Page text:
The 6-month federal medical insurance subsidy for the unemployed ends
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The federal government’s subsidized health insurance coverage for the unemployed during the coronavirus pandemic, made possible by the Consolidated Omnibus Budget Reconciliation Act (COBRA), ends this month.
Hence, if you’ve taken advantage of this option, health advocates say that now is the time to start thinking about other insurance options in October.
The $ 1.9 trillion stimulus package passed in March, known as the American Rescue Plan, included a provision that offered many unemployed workers six months of free health coverage through COBRA for six months from April 1.
COBRA allows people who leave a company to stay on their job insurance, but it is usually prohibitively expensive as a person has to pay their own customary portion of their monthly premium as well as what their previous employer paid.
The typical 2020 annual premium for job-related protection was $ 7,470 for individuals and $ 21,342 for families, according to the Kaiser Family Foundation.
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According to experts, the demand for the six-month grant was enormous. After all, more than 16 million people lost their employer-funded health insurance during the pandemic, one estimate found.
Anyone who has previously relied on insurance coverage should get information about the end of the funding period from their previous employer or insurer. In this notice, you can see what your monthly bill will be without the help of the government.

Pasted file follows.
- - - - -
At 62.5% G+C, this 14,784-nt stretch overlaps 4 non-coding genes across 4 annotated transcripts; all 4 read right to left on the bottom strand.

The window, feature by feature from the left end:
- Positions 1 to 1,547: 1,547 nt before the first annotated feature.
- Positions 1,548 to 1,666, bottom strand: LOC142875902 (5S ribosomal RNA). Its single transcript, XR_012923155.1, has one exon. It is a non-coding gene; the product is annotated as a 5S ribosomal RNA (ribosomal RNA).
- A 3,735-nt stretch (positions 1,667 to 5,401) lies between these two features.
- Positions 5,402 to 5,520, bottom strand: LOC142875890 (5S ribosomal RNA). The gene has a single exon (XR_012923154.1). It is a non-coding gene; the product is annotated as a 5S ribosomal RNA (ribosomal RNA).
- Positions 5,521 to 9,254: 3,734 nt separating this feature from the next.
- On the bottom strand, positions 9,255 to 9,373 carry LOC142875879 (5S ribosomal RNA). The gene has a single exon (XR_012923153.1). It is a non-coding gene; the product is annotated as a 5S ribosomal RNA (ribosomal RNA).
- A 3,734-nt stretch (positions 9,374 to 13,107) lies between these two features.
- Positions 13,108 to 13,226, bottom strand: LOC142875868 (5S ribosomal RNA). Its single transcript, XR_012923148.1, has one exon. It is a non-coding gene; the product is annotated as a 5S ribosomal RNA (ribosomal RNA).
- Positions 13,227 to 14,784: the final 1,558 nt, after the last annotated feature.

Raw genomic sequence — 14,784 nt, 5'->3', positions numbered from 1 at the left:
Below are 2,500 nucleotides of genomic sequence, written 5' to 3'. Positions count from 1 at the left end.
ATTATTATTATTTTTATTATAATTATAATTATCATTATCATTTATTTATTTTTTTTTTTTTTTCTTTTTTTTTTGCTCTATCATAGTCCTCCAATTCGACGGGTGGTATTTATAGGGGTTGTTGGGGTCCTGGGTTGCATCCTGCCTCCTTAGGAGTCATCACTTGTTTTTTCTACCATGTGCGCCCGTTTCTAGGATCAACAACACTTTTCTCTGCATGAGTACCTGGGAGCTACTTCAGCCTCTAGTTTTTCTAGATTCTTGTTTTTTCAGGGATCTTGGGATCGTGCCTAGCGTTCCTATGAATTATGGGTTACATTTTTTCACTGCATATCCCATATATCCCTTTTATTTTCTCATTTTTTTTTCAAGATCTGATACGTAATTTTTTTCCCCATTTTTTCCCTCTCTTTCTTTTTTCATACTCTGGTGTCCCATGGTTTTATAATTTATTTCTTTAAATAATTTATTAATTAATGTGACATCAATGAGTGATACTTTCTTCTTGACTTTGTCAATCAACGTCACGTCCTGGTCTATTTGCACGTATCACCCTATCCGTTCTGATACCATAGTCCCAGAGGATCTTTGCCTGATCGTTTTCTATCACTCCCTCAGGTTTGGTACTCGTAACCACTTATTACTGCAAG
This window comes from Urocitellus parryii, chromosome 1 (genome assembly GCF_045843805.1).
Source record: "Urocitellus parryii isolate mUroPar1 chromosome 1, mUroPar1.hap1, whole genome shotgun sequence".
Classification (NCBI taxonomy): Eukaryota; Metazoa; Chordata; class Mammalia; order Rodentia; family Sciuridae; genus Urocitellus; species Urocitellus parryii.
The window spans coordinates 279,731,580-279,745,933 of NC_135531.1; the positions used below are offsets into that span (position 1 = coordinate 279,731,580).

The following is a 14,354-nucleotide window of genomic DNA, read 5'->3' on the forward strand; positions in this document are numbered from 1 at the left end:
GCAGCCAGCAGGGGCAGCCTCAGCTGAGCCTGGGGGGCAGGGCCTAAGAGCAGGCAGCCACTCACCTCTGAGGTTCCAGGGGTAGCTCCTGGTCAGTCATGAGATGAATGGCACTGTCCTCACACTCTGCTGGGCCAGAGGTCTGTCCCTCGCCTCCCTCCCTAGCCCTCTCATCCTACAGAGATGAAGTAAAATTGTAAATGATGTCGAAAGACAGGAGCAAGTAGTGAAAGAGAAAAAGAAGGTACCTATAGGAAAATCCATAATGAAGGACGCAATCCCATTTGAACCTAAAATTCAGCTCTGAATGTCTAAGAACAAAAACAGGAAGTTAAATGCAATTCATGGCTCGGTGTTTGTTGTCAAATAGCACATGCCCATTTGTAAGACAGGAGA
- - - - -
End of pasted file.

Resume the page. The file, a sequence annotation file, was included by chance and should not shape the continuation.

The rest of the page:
If you find the new premium prohibitive, which may be the case for some, you are eligible for a special 60-day registration period on the Affordable Care Act Marketplace, said Sabrina Corlette, co-director of the Center on Health Insurance Reforms at the McCourt School of Public Policy at Georgetown University. (To avoid a coverage gap, experts recommend that you report your impending loss of COBRA coverage as soon as possible.)
If at any point in 2021 you’ve been on unemployment benefits for a week or more, you can qualify for a $ 0 monthly premium plan, Corlette said, thanks to tax credits approved under the American Rescue Plan.
If your income is low enough, you can qualify for Medicaid.
“It makes sense to anyone who is entitled, given how generous the coverage is,” Corlette said.
If you’ve been re-hired at a new company, you can also speak to your HR department about employer-funded health insurance.
However, you may have to wait for this option.
“Maybe you missed your window of opportunity to enroll,” Corlette said. “The special federal registration period is only available for Marketplace plans.”
You can potentially stay on COBRA if you can afford the premiums. Note, however, that this option is usually limited to 18 months, said Laurel Lucia, director of health programs at the University of California Berkeley’s Center for Laboratory for Research and Education.
The National Patient Advocate Foundation has created a guide that compares different health insurances. You can also contact a local health care “navigator”.
In the meantime, health experts recommend making appointments with your GPs for required or desired treatments now before starting a new plan next month. That’s because your current providers may no longer be covered.